Long ago Thucydides argued that a primary cause of the Peloponnesian War was the mutual fear that Athens and Sparta had of each other. Being afraid of Sparta, Athens kept increasing its armed might, which, in turn, convinced Athens that its fears were justified. Under these circumstances, according to Thucydides, a clash became inevitable. Evidently Thucydides was espousing a theory that an arms race and, by implication, war are self-sustaining processes of the sort now familiar to us in some self-catalyzing chemical reactions. There are, of course, other theories of international conflict; for example, those that place the sources of arms races and wars in economic or political dynamics. One may well ask how any such theories can be supported by evidence.
Arguments about "what causes what" can sometimes be resolved if they occur in a context where controlled observetins can be made. For instance, specific diseases are attributed to specific pathogenic organisms on the basis of expertmental results. Obviously, no such controlled observations can determine the "causes of wars." Ideas about such matters are backed by personal convictions rather than by objective evidence. No doubt such convictions sometimes stern from observations and their interpretations, but the line of reasonin which leads from hypothesis to observation to conclusion is never sharp. The mathematic-deductive method is spewcivically designed to sharpen this reasoning and to set clearer limits as to what may or must or may not be inferred from available evidence.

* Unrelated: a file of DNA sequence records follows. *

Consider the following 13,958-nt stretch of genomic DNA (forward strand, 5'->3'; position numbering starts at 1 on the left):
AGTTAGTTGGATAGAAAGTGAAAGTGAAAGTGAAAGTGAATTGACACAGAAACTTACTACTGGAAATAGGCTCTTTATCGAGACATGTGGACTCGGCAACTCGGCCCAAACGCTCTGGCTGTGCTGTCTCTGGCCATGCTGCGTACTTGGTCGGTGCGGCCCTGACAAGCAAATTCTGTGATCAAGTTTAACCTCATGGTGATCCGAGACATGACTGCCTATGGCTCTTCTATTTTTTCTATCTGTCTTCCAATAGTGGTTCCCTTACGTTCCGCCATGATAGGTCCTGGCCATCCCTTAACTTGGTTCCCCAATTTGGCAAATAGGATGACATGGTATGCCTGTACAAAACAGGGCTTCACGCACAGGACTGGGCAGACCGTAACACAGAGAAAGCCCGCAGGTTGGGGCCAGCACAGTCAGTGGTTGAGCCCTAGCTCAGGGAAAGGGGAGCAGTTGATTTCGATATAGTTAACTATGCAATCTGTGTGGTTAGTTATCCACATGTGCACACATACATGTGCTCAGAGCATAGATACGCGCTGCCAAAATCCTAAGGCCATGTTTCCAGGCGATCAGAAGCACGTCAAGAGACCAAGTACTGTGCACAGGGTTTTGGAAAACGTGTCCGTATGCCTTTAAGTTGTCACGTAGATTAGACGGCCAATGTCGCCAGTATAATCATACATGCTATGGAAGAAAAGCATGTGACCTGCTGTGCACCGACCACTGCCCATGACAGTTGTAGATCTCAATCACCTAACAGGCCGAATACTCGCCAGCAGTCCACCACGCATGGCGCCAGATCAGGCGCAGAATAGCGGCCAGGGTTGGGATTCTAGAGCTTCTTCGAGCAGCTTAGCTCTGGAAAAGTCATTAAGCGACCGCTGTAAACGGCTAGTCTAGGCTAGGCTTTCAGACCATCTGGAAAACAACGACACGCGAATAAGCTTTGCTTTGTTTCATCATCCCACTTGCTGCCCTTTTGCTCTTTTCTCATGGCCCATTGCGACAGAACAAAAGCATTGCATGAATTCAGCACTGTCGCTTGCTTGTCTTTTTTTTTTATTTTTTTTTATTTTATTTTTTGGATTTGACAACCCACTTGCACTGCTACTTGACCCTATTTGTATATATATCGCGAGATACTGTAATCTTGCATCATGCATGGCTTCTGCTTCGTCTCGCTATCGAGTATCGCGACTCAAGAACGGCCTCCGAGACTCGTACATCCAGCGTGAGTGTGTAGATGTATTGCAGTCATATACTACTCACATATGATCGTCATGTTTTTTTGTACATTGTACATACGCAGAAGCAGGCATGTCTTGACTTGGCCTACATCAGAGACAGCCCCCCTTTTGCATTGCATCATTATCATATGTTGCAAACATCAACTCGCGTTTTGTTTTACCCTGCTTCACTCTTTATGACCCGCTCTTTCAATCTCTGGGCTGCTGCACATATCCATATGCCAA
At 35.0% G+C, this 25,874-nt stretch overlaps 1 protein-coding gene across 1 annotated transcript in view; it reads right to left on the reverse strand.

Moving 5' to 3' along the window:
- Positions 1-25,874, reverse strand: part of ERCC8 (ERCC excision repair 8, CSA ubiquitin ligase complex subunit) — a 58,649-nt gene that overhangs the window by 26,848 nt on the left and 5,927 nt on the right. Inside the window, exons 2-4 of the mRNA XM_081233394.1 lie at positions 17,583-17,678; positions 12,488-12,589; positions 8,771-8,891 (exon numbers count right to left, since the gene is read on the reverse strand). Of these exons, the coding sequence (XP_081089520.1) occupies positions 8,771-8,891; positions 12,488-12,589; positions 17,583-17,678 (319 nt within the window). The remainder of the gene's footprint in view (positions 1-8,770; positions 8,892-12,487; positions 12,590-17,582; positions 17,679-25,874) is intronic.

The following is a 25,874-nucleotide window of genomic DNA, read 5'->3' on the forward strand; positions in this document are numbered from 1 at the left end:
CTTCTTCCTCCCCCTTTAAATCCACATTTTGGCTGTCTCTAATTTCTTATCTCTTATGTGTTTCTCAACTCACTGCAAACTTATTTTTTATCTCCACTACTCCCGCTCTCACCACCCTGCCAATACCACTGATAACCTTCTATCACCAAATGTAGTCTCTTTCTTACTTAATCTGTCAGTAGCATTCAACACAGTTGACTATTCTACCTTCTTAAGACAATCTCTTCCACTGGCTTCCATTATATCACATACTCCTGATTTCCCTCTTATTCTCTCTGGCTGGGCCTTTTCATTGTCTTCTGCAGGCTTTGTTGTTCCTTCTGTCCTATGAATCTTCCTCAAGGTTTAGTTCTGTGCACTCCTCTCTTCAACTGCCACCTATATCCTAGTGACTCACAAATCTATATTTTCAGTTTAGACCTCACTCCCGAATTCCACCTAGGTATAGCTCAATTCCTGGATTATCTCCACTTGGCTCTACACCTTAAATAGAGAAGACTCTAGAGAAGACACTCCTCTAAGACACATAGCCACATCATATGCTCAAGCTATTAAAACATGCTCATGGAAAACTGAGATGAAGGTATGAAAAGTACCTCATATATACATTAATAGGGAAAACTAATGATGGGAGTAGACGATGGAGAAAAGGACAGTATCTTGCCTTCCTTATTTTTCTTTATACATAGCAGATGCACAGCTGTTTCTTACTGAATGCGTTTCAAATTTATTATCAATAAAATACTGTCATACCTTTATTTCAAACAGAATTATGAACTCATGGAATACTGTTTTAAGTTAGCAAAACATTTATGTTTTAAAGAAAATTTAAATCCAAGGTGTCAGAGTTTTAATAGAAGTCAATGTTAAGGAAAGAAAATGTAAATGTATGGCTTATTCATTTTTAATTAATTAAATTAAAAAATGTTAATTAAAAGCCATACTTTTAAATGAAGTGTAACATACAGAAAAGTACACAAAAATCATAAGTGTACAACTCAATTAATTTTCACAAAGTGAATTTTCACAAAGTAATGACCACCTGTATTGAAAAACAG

The foundation of the deductive-deductive method is the so-called mathematical model--a statement in mathematical language of the assumptions underlying a theory. If, for example, one speaks about levels of armaments, one has to specify how these levels are to be measured. More generally, if one espouses an idea that the "hostility" of one nation toward another elicits (or inhibits) reciprocal hostility, one must specify how "hostility" is manifested in measurable quantities. Also one must specify what one means by eliciting (or inhibiting) hostility.
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Publication information: Book title: The Strategy of World Order. Volume: 1. Contributors: Richard A. Falk - Editor, Saul H. Mendlovitz - Editor. Publisher: World Law Fund. Place of publication: New York. Publication year: 1966. Page number: 252.